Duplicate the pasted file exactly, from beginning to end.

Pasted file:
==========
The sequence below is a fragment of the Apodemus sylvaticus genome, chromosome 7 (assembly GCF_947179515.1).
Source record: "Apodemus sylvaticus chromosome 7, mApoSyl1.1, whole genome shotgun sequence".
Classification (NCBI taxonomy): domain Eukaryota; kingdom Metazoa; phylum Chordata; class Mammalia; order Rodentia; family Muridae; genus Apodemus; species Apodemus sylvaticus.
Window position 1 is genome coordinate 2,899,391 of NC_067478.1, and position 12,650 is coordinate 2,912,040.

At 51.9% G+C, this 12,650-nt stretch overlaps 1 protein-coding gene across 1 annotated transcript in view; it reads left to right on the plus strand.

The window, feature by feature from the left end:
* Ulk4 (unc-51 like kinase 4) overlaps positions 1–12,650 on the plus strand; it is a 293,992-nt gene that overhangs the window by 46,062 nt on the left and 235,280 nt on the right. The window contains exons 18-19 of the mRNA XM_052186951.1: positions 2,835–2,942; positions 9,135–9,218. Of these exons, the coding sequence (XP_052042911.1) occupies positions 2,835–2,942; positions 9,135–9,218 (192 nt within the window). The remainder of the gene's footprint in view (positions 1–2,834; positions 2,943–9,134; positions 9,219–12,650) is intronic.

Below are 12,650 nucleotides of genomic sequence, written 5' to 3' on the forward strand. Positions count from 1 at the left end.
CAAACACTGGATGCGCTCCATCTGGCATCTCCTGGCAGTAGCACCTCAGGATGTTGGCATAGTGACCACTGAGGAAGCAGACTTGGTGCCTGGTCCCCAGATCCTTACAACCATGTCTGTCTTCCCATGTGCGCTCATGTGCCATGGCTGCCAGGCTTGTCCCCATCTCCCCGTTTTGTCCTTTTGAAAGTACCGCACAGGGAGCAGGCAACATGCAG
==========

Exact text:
The sequence below is a fragment of the Apodemus sylvaticus genome, chromosome 7 (assembly GCF_947179515.1).
Source record: "Apodemus sylvaticus chromosome 7, mApoSyl1.1, whole genome shotgun sequence".
Classification (NCBI taxonomy): domain Eukaryota; kingdom Metazoa; phylum Chordata; class Mammalia; order Rodentia; family Muridae; genus Apodemus; species Apodemus sylvaticus.
Window position 1 is genome coordinate 2,899,391 of NC_067478.1, and position 12,650 is coordinate 2,912,040.

At 51.9% G+C, this 12,650-nt stretch overlaps 1 protein-coding gene across 1 annotated transcript in view; it reads left to right on the plus strand.

The window, feature by feature from the left end:
* Ulk4 (unc-51 like kinase 4) overlaps positions 1–12,650 on the plus strand; it is a 293,992-nt gene that overhangs the window by 46,062 nt on the left and 235,280 nt on the right. The window contains exons 18-19 of the mRNA XM_052186951.1: positions 2,835–2,942; positions 9,135–9,218. Of these exons, the coding sequence (XP_052042911.1) occupies positions 2,835–2,942; positions 9,135–9,218 (192 nt within the window). The remainder of the gene's footprint in view (positions 1–2,834; positions 2,943–9,134; positions 9,219–12,650) is intronic.

Below are 12,650 nucleotides of genomic sequence, written 5' to 3' on the forward strand. Positions count from 1 at the left end.
CAAACACTGGATGCGCTCCATCTGGCATCTCCTGGCAGTAGCACCTCAGGATGTTGGCATAGTGACCACTGAGGAAGCAGACTTGGTGCCTGGTCCCCAGATCCTTACAACCATGTCTGTCTTCCCATGTGCGCTCATGTGCCATGGCTGCCAGGCTTGTCCCCATCTCCCCGTTTTGTCCTTTTGAAAGTACCGCACAGGGAGCAGGCAACATGCAG